‘Gave me a purpose’: Goodwill senior employment program helps people 55 and older develop job skills
After Teresa Shannon experienced several losses, including that of her mother, her home, and one of her legs, within a six-month time frame, she said she was “pretty well done.”
But, after she got an artificial leg, she joined the Goodwill Senior Community Service Employment Program, which has a Kentucky location and serves counties including Boyle. She heard about the program through a receptionist at a past job she held.
The SCSEP program is a training and employment program for people aged 55 or older to update their job skills and build work experience. It is for people who are not employed, have low to no income and who want to work in their communities and get paid to learn through on-the job training, according to Goodwill’s website.
Shannon’s first role through the program was at Community Action, where she worked for about a year doing receptionist work.
“My very first day, I went home and cried,” she said. “I finally felt like a person.”
Later, she said, “This program — it gave me a purpose.”
Now, Shannon is a program participant and also does recruiting for people and agencies and tries to get word out about the program, and she also is a Court Appointed Special Advocate in Hardin County.
The Goodwill program gets people working, building their resumes and job skills, at nonprofit organizations and government jobs, Shannon said. The program keeps people in roles typically about six months at a time, switching up where they are working so they practice diverse skills to build their resume. The program also consists of tutorials on resume writing, has a computer program and teaches other skills as well. The ultimate goal is to find a more permanent place for paid employment.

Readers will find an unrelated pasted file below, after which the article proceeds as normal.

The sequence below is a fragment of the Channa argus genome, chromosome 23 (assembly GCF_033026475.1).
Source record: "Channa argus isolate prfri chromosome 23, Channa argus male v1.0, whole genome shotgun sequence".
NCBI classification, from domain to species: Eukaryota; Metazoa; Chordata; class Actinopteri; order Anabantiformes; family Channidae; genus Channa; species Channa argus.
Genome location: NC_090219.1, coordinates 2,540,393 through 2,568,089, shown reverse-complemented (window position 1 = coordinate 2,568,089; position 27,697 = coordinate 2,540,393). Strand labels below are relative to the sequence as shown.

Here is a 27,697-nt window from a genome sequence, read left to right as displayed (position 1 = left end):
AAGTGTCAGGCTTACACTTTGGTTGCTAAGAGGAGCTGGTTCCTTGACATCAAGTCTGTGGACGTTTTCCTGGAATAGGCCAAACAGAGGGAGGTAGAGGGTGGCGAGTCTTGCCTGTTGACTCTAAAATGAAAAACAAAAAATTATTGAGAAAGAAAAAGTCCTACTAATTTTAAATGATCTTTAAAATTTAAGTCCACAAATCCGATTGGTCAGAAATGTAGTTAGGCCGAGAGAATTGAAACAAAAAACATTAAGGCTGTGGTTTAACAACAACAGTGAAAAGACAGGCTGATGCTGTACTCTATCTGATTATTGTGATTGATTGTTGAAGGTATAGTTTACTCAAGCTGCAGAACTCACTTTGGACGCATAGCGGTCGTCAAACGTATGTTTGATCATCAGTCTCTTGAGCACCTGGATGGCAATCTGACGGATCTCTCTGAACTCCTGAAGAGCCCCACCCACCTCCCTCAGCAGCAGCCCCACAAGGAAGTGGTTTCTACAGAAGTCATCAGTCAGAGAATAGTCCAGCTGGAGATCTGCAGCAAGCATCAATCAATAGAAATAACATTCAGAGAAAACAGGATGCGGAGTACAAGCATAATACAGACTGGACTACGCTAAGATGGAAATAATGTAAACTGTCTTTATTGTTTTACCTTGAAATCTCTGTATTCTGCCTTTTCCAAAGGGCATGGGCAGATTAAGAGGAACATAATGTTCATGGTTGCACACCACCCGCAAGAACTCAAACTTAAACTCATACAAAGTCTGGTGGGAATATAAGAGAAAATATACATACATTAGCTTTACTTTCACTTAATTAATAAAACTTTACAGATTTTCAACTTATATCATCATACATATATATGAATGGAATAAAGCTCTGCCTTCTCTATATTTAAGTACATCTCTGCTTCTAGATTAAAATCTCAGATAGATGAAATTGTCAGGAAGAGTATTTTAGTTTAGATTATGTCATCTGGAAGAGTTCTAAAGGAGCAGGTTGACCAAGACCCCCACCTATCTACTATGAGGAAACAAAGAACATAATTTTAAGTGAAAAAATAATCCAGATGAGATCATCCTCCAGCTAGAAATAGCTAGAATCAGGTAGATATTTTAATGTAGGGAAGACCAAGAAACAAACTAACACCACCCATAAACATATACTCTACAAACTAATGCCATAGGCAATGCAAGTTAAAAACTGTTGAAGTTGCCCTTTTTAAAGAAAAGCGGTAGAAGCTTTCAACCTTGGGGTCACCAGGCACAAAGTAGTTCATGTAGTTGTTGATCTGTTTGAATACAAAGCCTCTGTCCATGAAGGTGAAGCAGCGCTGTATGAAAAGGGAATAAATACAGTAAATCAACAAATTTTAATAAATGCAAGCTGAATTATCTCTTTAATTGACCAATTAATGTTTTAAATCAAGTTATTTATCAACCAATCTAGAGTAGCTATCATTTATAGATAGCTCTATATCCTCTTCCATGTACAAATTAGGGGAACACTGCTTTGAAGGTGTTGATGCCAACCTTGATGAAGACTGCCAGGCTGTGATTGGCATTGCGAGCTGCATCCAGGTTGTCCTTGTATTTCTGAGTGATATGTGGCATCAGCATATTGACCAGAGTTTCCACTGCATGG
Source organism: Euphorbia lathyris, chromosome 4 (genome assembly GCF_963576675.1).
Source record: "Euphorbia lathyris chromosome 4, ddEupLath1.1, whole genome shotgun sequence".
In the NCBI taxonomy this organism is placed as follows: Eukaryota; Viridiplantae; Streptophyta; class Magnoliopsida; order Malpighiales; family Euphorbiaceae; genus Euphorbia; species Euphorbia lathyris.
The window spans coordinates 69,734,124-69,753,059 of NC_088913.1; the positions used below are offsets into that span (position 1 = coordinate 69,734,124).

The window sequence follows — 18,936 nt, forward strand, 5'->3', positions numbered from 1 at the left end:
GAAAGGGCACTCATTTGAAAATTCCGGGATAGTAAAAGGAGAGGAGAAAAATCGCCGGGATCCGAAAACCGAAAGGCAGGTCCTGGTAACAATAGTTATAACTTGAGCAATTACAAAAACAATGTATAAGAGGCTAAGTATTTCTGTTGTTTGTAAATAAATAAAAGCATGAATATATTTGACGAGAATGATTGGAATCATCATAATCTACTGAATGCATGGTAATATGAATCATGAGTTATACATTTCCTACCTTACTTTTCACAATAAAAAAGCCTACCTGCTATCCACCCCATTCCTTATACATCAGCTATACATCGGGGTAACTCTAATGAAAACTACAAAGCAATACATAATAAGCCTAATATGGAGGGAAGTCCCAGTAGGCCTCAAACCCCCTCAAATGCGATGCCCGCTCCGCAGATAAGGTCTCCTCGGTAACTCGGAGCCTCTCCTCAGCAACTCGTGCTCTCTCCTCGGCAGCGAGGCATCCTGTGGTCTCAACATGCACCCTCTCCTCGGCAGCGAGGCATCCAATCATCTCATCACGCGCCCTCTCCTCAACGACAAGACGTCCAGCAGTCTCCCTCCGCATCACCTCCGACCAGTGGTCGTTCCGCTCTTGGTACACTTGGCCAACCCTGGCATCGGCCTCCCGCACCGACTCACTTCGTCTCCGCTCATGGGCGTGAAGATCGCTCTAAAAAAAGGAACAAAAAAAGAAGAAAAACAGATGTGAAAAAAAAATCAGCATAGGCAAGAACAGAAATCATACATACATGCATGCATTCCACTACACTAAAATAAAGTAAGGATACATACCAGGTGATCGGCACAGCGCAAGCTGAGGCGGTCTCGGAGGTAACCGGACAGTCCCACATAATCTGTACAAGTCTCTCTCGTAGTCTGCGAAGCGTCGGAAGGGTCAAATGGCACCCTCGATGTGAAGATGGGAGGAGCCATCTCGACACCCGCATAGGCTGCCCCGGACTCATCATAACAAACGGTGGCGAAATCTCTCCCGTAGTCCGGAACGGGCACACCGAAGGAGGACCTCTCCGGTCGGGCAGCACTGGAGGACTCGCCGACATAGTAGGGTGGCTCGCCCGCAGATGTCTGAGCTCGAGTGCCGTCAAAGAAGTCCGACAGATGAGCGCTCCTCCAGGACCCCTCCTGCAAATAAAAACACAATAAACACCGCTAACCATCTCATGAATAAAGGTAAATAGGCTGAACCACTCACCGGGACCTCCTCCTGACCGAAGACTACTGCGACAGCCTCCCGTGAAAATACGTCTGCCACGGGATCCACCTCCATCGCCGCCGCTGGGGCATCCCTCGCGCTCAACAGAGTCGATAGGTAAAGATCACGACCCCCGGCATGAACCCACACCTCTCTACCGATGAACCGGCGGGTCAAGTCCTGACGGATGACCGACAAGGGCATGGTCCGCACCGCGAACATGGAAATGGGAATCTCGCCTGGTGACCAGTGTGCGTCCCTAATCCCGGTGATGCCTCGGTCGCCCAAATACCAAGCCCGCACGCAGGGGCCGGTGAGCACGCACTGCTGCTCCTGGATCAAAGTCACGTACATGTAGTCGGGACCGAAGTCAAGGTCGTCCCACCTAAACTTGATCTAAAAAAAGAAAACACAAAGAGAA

“The thing is with this program — we’re able to curtail what a person is doing around their abilities,” Shannon said, speaking from personal experience, as she is an amputee and can’t walk for very long, and she found roles where she could work based around her abilities.
She also said if someone is in low-income housing or on food assistance like food stamps, they can keep them even as they are earning money through the SCSEP program, as she was able to.
She said through her role with Community Action, she felt like she was helping people, and when later career coach Kimberly Culliton asked her to help with recruiting and said she was her first choice, Shannon said, “I was really honored when she asked me because like I said, I feel human again.”
There are currently five people in Boyle County working through the program, she said. But not a lot of people know about the program, so Shannon is helping get the word out.
“People my age — they just want to know they still belong,” she said.
Billie Wise was a Boyle County participant who now has found her place to work at Haven Care Center, a pregnancy resource center.
Wise had worked throughout her life but in 2003, she was no longer able to work after becoming disabled after getting injured on the job, facing depression and suffering the death of her daughter.
She watched a friend of hers, also in her ‘50s, get turned down for jobs, until she started the SCSEP program and made money through work training. Wise became involved with the program herself. When the pandemic hit, Wise said the program adapted by shifting some services online through resources like Zoom meetings and “homework” on professionalism on the job and interviewing.
Now, she works at Haven as a baby boutique coordinator.
“I love it here, and I’m so happy to be here,” she said. “And it never would have happened if I had not made that first call to Goodwill.”
Learn more about the Goodwill SCSEP program at goodwill.org/scsep/ or call 270-823-6193.
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